Firm Non-Market Capabilities and the Effect of Supranational Institutional Safeguards on the Location Choice of International Investments

J. ALBINO PIMENTEL, P. DUSSAUGE, M. SHAVER

Strategic Management Journal

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Départements : Stratégie et Politique d’Entreprise, GREGHEC (CNRS)

Mots clés : international investment location choice; non-market capabilities; political connections; supranational institutions; bilateral investment treaties


We investigate the extent to which firms rely on supranational institutional safeguards versus their non-market capabilities to offset the risks of investing abroad. We argue that firms with non-market capabilities are insensitive to supranational institutional safeguards when choosing the location of their international investments. We show that supranational agreements between an investor’s home and host nation, operationalized as Bilateral Investment Treaties (BITs), increase the likelihood of investment, but there is substantial firm heterogeneity with respect to this relationship. Firms with various forms of non-market capabilities are not sensitive to BITs, whereas other firms are more likely to invest under BITs. We advance the understanding of how firm non-market capabilities can substitute for supranational institutional arrangements in addressing risks associated with host country institutional weaknesses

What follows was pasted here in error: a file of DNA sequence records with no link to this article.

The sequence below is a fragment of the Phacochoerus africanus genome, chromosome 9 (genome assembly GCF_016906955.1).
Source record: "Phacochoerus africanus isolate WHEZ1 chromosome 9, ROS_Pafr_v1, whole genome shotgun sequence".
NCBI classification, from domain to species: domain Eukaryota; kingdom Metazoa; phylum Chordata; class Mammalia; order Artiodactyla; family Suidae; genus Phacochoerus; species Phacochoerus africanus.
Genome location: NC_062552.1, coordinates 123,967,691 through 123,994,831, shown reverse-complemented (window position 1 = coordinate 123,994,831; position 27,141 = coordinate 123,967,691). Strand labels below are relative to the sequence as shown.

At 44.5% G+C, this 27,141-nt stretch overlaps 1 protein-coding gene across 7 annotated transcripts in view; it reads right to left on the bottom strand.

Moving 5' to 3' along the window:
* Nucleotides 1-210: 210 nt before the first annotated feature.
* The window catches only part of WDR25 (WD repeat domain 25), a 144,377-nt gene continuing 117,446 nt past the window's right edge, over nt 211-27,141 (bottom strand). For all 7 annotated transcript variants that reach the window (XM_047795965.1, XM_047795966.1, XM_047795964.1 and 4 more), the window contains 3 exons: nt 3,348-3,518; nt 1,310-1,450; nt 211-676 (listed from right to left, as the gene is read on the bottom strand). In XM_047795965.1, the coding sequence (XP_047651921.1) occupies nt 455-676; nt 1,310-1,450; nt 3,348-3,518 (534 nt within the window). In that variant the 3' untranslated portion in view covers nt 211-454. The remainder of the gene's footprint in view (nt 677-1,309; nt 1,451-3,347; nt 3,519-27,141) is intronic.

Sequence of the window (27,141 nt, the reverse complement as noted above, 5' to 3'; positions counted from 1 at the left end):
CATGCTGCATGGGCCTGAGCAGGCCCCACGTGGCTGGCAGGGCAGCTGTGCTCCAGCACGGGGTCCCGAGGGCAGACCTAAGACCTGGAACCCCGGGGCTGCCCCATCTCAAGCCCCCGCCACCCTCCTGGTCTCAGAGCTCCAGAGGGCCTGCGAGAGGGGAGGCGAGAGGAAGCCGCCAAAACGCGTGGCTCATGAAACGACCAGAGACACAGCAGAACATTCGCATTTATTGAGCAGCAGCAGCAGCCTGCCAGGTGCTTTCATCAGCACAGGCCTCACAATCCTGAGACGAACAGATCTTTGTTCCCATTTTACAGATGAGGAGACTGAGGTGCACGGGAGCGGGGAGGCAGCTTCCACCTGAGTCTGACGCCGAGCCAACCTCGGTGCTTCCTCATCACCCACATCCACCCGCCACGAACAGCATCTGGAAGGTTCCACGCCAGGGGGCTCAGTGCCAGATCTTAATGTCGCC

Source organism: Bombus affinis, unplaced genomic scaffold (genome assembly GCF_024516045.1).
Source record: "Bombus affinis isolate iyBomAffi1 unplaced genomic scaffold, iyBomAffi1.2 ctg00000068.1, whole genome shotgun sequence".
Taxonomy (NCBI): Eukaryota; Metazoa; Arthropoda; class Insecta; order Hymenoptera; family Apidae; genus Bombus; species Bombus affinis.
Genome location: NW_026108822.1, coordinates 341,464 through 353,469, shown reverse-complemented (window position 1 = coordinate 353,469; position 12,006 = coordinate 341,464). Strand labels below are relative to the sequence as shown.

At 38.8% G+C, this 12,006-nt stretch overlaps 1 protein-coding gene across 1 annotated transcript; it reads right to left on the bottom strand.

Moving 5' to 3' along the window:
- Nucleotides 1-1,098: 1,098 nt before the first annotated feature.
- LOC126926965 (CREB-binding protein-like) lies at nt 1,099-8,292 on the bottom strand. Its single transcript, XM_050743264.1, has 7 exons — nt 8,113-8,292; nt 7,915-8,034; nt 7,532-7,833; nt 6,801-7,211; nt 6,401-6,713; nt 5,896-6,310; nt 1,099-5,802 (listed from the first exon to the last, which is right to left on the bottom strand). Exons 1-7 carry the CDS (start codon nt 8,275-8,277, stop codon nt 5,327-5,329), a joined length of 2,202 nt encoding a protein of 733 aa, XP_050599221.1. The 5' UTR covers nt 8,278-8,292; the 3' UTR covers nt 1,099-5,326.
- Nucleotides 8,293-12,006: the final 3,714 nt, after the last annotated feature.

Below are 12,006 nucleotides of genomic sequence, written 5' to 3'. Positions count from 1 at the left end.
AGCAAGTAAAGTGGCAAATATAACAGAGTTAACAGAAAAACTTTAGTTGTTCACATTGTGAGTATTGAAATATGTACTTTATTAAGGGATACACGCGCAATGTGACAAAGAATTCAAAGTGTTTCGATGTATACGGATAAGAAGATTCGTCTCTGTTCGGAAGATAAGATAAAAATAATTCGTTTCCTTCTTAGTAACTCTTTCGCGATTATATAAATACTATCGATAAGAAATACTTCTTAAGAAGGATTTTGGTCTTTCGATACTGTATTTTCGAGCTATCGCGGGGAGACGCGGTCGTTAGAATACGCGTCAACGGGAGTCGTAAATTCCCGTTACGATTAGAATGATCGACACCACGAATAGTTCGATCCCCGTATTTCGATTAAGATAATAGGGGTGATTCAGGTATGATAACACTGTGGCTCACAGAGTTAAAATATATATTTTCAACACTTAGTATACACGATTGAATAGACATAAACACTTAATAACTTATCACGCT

Herding and Social Media Word-of-Mouth: Evidence from Groupon

X. LI, L. WU

MIS Quarterly

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Départements : Information Systems and Operations Management, GREGHEC (CNRS)

Mots clés : Herding, word-of-mouth, social media, interaction effect, complementarity


Modern online retailing practices provide consumers with new types of real-time information that can potentially increase demand. In particular, showing past product sales information can reduce uncertainty about product quality, inducing consumers to herd. This effect could be particularly salient for experience goods due to their inherent high uncertainty about product quality. Social media word-of-mouth (WOM) can increase product awareness as product information spreads via social media, increasing demand directly and also amplifying existing quality signals such as past sales. This study examines the mechanisms behind the strategy of facilitating herding and the strategy of integrating social media platforms to understand the potential complementarities between the two strategies. We conduct empirical analysis using data from Groupon.com which sells goods in a fast cycle format of “daily deals”. We find that facilitating herding and integrating social media platforms are complements in generating sales, supporting that it is beneficial to combine the two strategies on social media-driven platforms. Furthermore, we find that herding is more salient for experience goods, consistent with our hypothesized mechanisms, while the effect of social media WOM does not differ between experience goods and search goods